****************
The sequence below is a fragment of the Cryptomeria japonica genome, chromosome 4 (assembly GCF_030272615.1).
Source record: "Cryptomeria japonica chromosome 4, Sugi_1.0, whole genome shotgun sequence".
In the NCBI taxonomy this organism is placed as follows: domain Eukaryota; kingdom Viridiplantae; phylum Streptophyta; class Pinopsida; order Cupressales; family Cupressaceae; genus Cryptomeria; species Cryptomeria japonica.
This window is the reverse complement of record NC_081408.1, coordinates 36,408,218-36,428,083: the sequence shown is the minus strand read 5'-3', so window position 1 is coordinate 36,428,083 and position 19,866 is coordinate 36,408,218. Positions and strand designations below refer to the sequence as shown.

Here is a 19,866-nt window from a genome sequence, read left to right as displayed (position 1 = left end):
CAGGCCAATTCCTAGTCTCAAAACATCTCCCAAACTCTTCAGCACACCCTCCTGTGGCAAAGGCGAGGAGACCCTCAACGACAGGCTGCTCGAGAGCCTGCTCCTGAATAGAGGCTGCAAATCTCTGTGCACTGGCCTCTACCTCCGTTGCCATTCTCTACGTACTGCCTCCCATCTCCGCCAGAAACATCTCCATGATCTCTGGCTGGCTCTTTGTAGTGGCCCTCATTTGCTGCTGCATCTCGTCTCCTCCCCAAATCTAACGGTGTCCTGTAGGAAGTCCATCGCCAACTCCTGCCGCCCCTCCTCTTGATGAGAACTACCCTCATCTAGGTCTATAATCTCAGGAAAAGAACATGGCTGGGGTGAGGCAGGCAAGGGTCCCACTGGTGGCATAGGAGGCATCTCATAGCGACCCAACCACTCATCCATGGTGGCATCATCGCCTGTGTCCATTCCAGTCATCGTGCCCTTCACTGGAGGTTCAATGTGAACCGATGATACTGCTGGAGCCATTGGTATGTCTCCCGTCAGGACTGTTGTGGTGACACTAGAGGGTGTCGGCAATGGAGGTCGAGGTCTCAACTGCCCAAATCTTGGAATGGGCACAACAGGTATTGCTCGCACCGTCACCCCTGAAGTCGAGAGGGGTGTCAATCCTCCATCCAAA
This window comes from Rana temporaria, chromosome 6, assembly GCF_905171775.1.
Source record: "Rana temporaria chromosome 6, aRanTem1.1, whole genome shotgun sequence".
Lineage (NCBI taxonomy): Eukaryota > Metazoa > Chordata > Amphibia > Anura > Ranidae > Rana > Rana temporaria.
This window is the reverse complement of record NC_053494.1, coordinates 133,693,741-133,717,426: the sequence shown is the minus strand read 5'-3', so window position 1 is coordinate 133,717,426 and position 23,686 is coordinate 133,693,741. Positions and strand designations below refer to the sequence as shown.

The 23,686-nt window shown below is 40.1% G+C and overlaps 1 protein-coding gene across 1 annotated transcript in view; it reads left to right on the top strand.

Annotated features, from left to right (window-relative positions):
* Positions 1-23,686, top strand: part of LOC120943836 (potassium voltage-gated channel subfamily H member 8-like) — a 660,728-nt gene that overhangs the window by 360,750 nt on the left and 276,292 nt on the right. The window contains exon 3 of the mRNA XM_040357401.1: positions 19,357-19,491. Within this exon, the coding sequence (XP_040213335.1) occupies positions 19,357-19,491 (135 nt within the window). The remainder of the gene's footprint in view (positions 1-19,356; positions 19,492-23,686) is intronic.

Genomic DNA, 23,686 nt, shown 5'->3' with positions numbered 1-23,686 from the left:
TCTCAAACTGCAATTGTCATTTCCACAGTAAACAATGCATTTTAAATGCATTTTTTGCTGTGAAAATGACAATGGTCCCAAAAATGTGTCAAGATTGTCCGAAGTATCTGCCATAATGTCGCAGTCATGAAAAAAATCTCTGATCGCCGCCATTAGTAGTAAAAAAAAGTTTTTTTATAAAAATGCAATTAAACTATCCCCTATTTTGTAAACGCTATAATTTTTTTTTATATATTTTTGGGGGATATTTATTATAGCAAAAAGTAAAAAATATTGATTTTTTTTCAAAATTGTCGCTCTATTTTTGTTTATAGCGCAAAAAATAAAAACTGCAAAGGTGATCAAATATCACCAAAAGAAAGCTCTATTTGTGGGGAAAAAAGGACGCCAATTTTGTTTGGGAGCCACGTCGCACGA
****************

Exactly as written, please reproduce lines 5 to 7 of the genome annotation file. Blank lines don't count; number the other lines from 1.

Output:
Here is a 19,866-nt window from a genome sequence, read left to right as displayed (position 1 = left end):
CAGGCCAATTCCTAGTCTCAAAACATCTCCCAAACTCTTCAGCACACCCTCCTGTGGCAAAGGCGAGGAGACCCTCAACGACAGGCTGCTCGAGAGCCTGCTCCTGAATAGAGGCTGCAAATCTCTGTGCACTGGCCTCTACCTCCGTTGCCATTCTCTACGTACTGCCTCCCATCTCCGCCAGAAACATCTCCATGATCTCTGGCTGGCTCTTTGTAGTGGCCCTCATTTGCTGCTGCATCTCGTCTCCTCCCCAAATCTAACGGTGTCCTGTAGGAAGTCCATCGCCAACTCCTGCCGCCCCTCCTCTTGATGAGAACTACCCTCATCTAGGTCTATAATCTCAGGAAAAGAACATGGCTGGGGTGAGGCAGGCAAGGGTCCCACTGGTGGCATAGGAGGCATCTCATAGCGACCCAACCACTCATCCATGGTGGCATCATCGCCTGTGTCCATTCCAGTCATCGTGCCCTTCACTGGAGGTTCAATGTGAACCGATGATACTGCTGGAGCCATTGGTATGTCTCCCGTCAGGACTGTTGTGGTGACACTAGAGGGTGTCGGCAATGGAGGTCGAGGTCTCAACTGCCCAAATCTTGGAATGGGCACAACAGGTATTGCTCGCACCGTCACCCCTGAAGTCGAGAGGGGTGTCAATCCTCCATCCAAA
This window comes from Rana temporaria, chromosome 6, assembly GCF_905171775.1.